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The ZF Energy Harvesting Switch Enriches New Control Units From Schneider Electric

The partnership between Schneider Electric and ZF Friedrichshafen AG leads to a new level of smart industrial switches.

The ZF Energy Harvesting Switch Enriches New Control Units From Schneider Electric
Schneider Electric and ZF Friedrichshafen AG leads to a new level of smart industrial switches

With the help of the compact generator from ZF, Schneider Electric has released the new industrial Harmony ZBRT wireless and battery-less interface. This self-powered transmitter is fully modular and compatible with industry top-class Harmony XB4 and XB5 control units. It will support industrial enterprises to improve their profitability in several ways.

Flexibility is an essential feature for industrial enterprises. Logistical changes are often required in these environments, which can lead to an inevitable upgrade of equipment and control systems. Using a wireless and battery-free pushbutton is the simplest and quickest way to modify existing control units.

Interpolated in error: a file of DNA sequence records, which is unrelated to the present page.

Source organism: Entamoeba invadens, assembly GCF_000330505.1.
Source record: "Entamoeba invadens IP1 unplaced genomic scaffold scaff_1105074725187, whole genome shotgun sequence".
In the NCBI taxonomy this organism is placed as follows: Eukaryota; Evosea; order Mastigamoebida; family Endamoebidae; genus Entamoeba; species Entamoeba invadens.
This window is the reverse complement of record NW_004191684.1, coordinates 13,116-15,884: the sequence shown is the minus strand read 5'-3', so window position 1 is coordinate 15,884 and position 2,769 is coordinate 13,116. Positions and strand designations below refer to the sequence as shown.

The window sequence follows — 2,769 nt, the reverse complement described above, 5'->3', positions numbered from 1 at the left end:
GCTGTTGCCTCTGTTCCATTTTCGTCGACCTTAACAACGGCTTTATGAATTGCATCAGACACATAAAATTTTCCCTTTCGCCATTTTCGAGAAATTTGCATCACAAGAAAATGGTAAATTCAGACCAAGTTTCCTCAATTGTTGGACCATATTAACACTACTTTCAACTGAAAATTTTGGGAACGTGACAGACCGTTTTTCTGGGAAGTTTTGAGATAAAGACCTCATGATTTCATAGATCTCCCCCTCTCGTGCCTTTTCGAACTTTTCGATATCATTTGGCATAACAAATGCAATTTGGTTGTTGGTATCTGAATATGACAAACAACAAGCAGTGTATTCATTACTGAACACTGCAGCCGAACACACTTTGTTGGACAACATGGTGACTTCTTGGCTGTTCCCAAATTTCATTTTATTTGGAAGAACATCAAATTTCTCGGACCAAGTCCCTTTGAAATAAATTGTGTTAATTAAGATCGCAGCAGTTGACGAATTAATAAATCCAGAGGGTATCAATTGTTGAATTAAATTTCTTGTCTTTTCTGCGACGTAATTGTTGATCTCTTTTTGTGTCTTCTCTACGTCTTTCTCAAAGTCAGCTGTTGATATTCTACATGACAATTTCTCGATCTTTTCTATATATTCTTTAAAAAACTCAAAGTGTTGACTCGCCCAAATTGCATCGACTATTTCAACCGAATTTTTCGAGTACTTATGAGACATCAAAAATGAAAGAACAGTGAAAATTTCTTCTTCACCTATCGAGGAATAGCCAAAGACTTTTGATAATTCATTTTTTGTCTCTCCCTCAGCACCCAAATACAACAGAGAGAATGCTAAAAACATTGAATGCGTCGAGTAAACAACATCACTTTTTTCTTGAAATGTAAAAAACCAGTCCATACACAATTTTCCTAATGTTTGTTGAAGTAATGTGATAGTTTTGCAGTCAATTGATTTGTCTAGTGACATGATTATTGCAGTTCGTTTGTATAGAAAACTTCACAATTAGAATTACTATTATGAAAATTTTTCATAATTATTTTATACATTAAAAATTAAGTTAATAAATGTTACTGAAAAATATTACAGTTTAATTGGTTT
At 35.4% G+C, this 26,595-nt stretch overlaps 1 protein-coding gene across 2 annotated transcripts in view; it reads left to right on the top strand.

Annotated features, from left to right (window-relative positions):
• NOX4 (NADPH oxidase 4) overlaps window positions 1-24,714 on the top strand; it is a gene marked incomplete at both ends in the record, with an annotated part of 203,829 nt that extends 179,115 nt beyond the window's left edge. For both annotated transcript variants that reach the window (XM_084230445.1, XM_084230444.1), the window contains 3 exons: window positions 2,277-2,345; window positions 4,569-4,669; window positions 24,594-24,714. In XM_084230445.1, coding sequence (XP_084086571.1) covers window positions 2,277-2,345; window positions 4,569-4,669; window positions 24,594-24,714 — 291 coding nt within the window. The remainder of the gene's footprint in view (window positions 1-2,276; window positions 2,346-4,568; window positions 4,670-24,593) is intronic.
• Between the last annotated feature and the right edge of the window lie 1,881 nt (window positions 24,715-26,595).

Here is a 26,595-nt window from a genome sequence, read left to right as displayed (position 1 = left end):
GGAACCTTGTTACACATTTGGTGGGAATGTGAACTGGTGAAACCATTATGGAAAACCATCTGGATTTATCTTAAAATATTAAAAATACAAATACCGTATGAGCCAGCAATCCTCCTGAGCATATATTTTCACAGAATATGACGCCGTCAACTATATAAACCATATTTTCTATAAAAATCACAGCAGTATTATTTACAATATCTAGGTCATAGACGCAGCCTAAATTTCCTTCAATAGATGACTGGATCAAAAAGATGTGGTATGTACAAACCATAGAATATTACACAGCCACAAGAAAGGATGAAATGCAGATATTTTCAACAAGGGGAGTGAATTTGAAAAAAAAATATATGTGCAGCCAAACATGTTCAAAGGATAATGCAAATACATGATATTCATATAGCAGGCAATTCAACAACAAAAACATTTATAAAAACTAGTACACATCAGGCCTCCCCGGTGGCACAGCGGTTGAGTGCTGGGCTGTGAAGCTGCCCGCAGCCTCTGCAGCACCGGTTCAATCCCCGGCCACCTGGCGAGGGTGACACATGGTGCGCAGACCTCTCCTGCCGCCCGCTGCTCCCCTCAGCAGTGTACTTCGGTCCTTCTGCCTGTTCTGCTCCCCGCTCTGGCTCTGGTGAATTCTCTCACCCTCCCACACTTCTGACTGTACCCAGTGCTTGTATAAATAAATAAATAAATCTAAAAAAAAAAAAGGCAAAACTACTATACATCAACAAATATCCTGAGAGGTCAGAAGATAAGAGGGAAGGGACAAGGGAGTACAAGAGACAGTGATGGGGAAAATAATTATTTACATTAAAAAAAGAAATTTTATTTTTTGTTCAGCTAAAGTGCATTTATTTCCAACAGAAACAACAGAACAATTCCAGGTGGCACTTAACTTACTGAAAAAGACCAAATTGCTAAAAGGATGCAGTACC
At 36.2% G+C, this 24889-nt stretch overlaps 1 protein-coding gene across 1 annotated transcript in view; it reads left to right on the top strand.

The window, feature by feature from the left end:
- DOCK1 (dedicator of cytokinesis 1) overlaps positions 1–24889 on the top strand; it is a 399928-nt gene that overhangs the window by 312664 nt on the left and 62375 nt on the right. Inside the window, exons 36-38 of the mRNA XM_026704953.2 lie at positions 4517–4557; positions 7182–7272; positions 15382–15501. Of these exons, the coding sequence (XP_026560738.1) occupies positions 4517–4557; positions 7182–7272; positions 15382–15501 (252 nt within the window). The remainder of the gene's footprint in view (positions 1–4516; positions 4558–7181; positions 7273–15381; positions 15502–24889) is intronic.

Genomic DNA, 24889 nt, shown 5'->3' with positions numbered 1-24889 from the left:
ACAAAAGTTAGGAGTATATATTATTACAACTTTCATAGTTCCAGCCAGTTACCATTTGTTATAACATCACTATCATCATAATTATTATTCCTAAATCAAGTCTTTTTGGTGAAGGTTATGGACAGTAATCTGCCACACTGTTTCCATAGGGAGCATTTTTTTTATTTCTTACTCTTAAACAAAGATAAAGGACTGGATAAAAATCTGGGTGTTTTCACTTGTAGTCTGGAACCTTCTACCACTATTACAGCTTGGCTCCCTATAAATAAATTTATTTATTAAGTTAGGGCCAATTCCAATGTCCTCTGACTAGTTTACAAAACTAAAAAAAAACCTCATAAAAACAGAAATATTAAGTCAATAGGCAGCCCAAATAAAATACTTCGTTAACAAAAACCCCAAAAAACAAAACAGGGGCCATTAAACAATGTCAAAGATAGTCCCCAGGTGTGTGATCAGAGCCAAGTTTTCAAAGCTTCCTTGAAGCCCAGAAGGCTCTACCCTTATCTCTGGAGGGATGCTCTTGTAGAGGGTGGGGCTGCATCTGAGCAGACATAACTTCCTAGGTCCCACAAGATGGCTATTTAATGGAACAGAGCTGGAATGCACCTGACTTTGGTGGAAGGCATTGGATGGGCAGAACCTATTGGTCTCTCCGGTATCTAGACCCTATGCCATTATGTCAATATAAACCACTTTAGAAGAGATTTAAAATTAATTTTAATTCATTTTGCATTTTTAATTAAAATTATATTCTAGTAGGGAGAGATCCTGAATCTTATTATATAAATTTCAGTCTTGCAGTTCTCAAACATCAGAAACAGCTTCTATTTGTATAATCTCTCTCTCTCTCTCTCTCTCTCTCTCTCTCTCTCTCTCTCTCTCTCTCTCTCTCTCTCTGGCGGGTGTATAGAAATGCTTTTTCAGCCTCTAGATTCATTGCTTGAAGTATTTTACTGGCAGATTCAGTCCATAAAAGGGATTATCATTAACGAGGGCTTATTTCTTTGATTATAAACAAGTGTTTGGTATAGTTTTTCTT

New functions can be added to the system by simply adding an energy harvesting pushbutton. Each RF switch has a unique ID and can be associated to a specific function or machine. This retrofit option saves time and costs in wiring, programming, and it avoids maintenance work for changing batteries.

As the Harmony ZBRT interface is compatible with standard electrical contacts, it can be set up very quickly. A duplication of function is also possible to control additional equipment with an existing pushbutton. While attaching the self-powered pushbutton on an existing switch, there is the possibility to initiate two associated processes with one push, for example. The advantage: No change for the existing wiring and no new wiring is required.

The ZF energy harvesting switch can be integrated directly into the plastic housing of the Harmony ZBRT, due to its very compact design (20.1 x 7.3 x 14.3 mm). The ZF radio switch generates a voltage pulse by mechanical actuation, as it relies on the inductive principle and without any additional power source.

Therefore, RF commands can be reliably sent via commercially available radio protocols such as Zigbee Green Power at 2.4 GHz (IEEE 802.15.4), which is used by the smart Harmony system of Schneider Electric.

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